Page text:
Home Podcasts THMG102 – Absorbents vs. Adsorbents

THMG102 – Absorbents vs. Adsorbents

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In this episode, we learn some very valuable information about the differences between absorbents and adsorbents.

Complete Show Notes

6:30 Introduction to Adsorbents and Absorbents

  • “-sorption” refers to the physical and chemical process by which one substance becomes attached to another

10:00 Adsorption

  • Adsorption refers to the adhesion of the molecules of a gas, liquid, or dissolved substance to a surface
  • To “adsorb” means undergoing or causing a process in which a substance (usually a gas) accumulates on the surface of a solid, forming a thin film that’s often only one molecule thick
  • In other words, the molecular species accumulates at the surface, rather than in the bulk of the solid or liquid
  • It’s important to note that the hazard is only on the outside of the substance
  • One example of this is sand – sand can cling to the outside of something without soaking it in
  • Another example is paint manufacturing – paint has to adhere or stick to the surface it’s designed to cover and does so by bonding to that surface
  • Benefits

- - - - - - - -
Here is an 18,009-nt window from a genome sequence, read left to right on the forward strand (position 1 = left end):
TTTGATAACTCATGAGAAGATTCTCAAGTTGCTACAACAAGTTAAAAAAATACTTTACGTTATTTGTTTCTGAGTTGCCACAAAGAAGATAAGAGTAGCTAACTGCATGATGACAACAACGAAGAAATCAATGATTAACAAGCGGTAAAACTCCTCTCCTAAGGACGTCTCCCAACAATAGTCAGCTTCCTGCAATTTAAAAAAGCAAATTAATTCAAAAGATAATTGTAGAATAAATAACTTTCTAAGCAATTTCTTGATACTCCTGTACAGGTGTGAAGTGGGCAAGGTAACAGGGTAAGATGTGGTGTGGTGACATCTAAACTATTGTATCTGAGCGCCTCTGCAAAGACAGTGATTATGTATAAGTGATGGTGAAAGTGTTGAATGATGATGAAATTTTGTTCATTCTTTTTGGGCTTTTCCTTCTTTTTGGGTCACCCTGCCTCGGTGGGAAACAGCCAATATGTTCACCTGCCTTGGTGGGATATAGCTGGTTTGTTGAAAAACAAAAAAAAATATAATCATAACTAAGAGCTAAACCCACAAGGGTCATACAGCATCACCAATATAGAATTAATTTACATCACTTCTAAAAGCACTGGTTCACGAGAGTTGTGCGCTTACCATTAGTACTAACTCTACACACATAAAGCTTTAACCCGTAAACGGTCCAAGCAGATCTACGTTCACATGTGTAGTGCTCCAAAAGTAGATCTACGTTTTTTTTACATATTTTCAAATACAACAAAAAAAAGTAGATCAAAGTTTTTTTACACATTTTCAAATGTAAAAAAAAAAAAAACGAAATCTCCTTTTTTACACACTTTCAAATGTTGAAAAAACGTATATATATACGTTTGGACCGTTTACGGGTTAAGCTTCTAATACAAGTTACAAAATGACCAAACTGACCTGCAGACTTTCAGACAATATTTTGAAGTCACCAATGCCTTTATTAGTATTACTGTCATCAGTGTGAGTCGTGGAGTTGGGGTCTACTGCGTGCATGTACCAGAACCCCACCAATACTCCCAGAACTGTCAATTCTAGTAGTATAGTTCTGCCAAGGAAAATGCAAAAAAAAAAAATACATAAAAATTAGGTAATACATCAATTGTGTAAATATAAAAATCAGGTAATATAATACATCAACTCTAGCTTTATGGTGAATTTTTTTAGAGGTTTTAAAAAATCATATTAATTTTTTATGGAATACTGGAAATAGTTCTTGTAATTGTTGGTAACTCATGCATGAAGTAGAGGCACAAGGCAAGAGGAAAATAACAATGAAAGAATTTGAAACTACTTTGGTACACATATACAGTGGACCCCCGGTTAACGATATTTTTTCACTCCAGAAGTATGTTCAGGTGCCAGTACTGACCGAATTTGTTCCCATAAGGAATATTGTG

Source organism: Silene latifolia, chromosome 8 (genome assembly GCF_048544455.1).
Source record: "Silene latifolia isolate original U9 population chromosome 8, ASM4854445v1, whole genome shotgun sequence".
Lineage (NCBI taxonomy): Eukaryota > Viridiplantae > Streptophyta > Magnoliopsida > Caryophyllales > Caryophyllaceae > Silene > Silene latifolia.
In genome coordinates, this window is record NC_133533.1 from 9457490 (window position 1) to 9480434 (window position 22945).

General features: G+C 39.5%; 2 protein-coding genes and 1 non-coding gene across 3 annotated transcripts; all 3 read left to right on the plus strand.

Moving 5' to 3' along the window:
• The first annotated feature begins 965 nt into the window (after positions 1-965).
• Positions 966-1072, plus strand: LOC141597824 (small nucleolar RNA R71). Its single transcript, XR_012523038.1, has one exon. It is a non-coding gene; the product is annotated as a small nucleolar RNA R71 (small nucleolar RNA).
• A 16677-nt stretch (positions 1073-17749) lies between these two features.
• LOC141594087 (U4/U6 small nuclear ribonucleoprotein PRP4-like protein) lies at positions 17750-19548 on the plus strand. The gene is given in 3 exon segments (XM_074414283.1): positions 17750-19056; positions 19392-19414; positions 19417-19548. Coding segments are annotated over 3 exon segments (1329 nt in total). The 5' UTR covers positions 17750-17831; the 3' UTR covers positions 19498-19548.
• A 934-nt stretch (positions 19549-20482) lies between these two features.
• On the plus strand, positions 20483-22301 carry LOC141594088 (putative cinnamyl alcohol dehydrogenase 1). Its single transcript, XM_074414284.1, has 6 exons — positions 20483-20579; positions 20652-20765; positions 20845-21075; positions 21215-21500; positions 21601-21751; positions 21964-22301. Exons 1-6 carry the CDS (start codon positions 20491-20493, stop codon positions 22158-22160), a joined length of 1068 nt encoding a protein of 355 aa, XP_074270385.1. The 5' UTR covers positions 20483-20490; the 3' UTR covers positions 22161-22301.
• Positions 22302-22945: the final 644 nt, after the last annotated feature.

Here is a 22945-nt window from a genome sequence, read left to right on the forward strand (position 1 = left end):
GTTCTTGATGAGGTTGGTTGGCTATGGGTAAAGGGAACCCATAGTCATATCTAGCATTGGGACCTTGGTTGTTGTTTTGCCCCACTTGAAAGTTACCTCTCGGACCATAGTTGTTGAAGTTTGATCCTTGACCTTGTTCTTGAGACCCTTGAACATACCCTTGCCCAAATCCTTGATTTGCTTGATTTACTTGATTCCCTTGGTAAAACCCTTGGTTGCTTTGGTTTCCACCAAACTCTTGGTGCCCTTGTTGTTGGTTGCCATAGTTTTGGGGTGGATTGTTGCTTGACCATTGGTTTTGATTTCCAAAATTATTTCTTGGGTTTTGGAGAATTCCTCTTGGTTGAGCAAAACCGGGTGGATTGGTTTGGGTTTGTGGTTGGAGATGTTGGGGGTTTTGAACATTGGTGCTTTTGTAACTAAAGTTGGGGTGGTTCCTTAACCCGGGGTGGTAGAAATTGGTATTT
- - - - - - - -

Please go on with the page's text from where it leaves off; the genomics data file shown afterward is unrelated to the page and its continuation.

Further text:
• There’s no chemical change in the substance, so the substance can be recovered
    • We don’t have to worry about heat since there’s no chemical change
    • No nasty by-products to deal with since there’s no reaction

19:20 Absorption

  • The process whereby one material (gas or liquid) is taken into another – happens at an atomic or molecular level where the atoms and molecules of two materials combine
  • When something is absorbed, it either diffuses or dissolves
  • In other words, the molecular species is assimilated throughout the bulk of the solid or liquid
  • One example is the purification of natural gas – in order to remove unwanted hydrogen sulphide (H2S) and carbon dioxide (CO2), the natural gas is passed through a water-based solution of ethanolamine (a viscous liquid) – this resolves the two acidic gasses by making them more soluble and dissolving them

24:30 Main Differences Between Adsorption and Absorption

  • Adsorption
    • One material sticks to the surface of another
    • One material coats the surface of another
    • Related to surface area
    • Involves a process of adhesion
    • Example: mist on a window
  • Absorption
    • Two materials chemically combine
    • One material is taken internally into another
    • Related to volume
    • Involves a process of dissolution or diffusion
    • Example: table salt dissolving into water

32:45 Phenomenon of Adsorbents

  • Heat exchange – endothermic
  • Temperature – favors low temperatures
  • Rate of reaction – steadily increases and reaches equilibrium
  • Concentration – there’s more material at the surface than the inside

35:20 Phenomenon of Absorbents

  • Heat exchange – exothermic
  • Temperature – favors warm temperatures
  • Rate of reaction – uniform
  • Concentration – homogenous

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